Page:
The Sublette County Journal
Volume 5, Number 25 - 2/15/01
brought to you online by Pinedale Online
The town of Pinedale is 89 years old. The celebration was stunning for the lack thereof. We passed this historical milestone on Monday, February 12th.
On that date in 1912, the combined eligible residents of Pinedale, who numbered a whopping 39 at the time, voted almost unanimously to become an official Wyoming town. There were just two dissenting votes. The town's total population then was 183. The whole state was barely 20 years old.
In comparison to now, Pinedale in those days must have seemed a remote outpost barely clutching a hold in a chill wilderness. It may still seem that way to visiting urbanites today.
Reading reports of what occupied Pinedale's first Mayor, Zeph Jones, and his councilmen leads a person to think not a whole lot has changed since those days. The council faced the same concerns that have occupied community organizers since the time of Hammarabi: fire protection, policing, beautification, and of course among the first orders of business, the sale of licenses to dispense intoxicating liquors.
To be fair, the very first ordinance passed by the new Pinedale town council was the adoption of a town seal. The second ordinance was a tax on and licensing of dogs.
What is surprising in this is all the many meetings and organizing it must have taken to get Pinedale psyched-up and rolling toward incorporation took place during a smallpox outbreak. First to catch the disease was "Rube" Boulter, who was immediately quarantined by then deputy county health officer Dr. Alexander. Rube's house was boarded off from the adjoining post office which was then fumigated. Rube's clothes were burned.
In a case of outrageous understatement, the suggestion was made to receive and deliver the mail from another location because of what was quaintly called a "timidness" mail patrons might feel about carrying smallpox home to their families.
It was reckoned at the time the smallpox germs had spread to Pinedale through the U.S. Mail, probably from Big Piney where the disease had been prevalent most of that fall and winter. Some blame was leveled at travelers staying at the Becksmith Hotel in Pinedale, but the source of the outbreak was never determined.
I doubt published reports of disease outbreaks today would have the legal gall to print the names of the infected, yet it was a matter of course back then. Imagine the lawsuits now.
Trying to quell concern, published accounts at the time yawningly explain the only dangerous time for contagion was when the smallpox sufferer was in the scaling stage of the disease noticeable by its disfiguring of the face.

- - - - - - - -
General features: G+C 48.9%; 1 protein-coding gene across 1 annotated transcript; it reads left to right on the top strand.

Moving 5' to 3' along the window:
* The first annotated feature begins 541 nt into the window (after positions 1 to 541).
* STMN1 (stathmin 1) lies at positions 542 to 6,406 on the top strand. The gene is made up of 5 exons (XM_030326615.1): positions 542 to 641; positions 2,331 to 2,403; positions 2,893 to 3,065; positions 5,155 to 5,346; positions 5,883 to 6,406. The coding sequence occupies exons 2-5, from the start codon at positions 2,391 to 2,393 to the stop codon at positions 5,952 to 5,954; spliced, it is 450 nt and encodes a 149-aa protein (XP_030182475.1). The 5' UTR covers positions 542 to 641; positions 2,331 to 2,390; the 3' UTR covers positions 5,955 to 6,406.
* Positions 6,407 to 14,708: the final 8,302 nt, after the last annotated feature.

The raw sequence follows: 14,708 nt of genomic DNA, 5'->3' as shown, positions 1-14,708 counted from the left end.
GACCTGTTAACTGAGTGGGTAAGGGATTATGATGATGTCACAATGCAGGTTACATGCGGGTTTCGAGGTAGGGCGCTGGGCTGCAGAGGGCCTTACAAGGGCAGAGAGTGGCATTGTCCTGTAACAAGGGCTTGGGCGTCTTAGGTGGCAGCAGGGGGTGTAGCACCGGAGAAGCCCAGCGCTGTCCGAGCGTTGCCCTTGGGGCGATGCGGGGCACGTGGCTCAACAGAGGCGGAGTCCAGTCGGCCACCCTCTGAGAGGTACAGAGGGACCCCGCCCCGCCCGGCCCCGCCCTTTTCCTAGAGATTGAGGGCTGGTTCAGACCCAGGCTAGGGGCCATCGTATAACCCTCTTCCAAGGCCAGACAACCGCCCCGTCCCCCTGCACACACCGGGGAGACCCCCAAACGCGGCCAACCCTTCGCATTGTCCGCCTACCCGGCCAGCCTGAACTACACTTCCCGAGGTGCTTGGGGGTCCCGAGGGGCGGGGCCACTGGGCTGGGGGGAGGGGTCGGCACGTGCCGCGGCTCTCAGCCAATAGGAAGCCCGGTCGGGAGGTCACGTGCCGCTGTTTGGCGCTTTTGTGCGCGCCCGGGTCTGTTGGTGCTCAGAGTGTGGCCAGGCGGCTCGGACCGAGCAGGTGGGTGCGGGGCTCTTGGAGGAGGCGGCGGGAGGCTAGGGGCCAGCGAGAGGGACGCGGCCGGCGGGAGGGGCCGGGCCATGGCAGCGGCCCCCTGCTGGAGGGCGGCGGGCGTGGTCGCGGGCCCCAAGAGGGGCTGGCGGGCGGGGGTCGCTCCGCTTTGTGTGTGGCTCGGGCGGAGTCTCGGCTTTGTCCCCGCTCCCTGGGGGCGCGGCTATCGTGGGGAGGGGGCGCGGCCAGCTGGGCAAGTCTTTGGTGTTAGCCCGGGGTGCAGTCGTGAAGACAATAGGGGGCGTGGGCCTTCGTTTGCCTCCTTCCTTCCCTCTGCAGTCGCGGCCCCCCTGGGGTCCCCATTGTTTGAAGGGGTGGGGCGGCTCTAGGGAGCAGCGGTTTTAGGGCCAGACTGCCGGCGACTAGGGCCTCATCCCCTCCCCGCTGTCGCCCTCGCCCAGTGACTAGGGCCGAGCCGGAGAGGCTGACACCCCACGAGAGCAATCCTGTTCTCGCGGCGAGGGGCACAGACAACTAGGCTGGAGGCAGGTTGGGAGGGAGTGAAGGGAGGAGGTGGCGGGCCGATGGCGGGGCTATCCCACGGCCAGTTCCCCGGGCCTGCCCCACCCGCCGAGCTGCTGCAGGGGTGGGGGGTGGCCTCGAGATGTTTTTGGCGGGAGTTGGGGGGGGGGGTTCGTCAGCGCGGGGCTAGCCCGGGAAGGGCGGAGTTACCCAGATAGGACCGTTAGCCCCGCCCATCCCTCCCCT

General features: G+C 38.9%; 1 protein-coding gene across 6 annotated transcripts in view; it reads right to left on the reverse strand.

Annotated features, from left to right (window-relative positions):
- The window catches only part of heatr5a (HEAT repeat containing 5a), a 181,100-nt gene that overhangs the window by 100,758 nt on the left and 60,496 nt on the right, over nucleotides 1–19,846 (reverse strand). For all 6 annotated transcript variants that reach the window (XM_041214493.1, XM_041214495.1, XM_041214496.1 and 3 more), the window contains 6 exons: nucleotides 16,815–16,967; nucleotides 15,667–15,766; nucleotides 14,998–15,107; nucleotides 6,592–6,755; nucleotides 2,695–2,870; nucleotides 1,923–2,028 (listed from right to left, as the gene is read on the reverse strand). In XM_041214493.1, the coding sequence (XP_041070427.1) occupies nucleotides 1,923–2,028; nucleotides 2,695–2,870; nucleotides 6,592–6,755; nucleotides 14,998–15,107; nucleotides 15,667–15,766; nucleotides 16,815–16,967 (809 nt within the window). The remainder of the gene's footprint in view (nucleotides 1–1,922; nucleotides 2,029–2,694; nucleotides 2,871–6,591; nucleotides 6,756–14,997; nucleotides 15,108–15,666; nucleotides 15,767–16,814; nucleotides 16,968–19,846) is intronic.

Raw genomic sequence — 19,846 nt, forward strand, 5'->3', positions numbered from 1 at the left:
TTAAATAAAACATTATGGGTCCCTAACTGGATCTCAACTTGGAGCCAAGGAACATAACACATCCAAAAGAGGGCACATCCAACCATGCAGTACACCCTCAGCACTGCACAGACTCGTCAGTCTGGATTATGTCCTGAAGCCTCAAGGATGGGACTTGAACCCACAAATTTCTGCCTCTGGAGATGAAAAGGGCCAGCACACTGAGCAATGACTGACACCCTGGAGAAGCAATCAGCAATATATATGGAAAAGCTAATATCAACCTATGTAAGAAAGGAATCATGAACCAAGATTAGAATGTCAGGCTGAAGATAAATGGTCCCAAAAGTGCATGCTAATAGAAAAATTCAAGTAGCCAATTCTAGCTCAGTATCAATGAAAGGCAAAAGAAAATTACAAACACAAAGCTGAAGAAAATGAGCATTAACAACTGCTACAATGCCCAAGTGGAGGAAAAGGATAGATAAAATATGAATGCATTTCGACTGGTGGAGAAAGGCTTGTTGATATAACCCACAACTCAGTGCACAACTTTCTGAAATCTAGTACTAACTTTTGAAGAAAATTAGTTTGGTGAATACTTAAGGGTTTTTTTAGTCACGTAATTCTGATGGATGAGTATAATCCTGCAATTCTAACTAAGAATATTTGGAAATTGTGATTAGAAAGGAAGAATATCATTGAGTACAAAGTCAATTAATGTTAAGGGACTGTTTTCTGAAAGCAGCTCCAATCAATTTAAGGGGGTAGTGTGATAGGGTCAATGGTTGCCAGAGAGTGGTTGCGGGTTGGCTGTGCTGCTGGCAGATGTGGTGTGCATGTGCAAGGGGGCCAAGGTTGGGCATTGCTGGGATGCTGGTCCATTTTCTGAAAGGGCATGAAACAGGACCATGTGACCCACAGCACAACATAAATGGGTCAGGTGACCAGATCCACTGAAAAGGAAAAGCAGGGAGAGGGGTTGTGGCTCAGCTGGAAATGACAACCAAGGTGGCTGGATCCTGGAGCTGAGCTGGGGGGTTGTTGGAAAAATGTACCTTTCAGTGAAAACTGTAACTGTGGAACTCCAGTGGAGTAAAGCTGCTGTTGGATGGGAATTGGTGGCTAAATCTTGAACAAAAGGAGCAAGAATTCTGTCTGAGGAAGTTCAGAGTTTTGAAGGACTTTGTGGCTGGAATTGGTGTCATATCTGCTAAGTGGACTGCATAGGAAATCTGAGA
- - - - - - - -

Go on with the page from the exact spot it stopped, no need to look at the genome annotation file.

There was apparently a little unpleasantness that went with this. Ho hum.
Were you fortunate enough to catch just a mild case of the disease (smallpox-lite) and survive, you'd then be immune and only have lost some maybe valuable time due to the isolation of quarantine. As to how you knew beforehand whether yours was just a mild case of smallpox was not made clear.
The situation worsened to the point that a pest colony was set up on the south side of Pinedale, probably near the present day town park. Smallpox sufferers were "stored" here until their return to health (or not).
The pest colony consisted of a tent and a small red cabin. Drafty and brisk, I bet, in February 1912. In a dutiful display of housing chivalry, the ladies with smallpox were given the cabin while the gents made do in the tent. This makeshift hospital became known as the yellow-flag colony.
Some people with the disease tried to mask their symptoms to escape the rigors of quarantine. When discovered, these reckless ones were grabbed off the street by the coat sleeve, escorted to the pest house, and their names mentioned in the local newspaper. Other folks were unaware they had the disease.
It was a heck of a way to usher in a new town. Our forefathers came from hardy stock. They hacked a community out of the wilderness and put it on the map for all to enjoy to this day. And got it done in the midst of a smallpox outbreak that was, hey, no big deal. Our current problems pale somewhat.
It gives the mind pause and is the joy of history.
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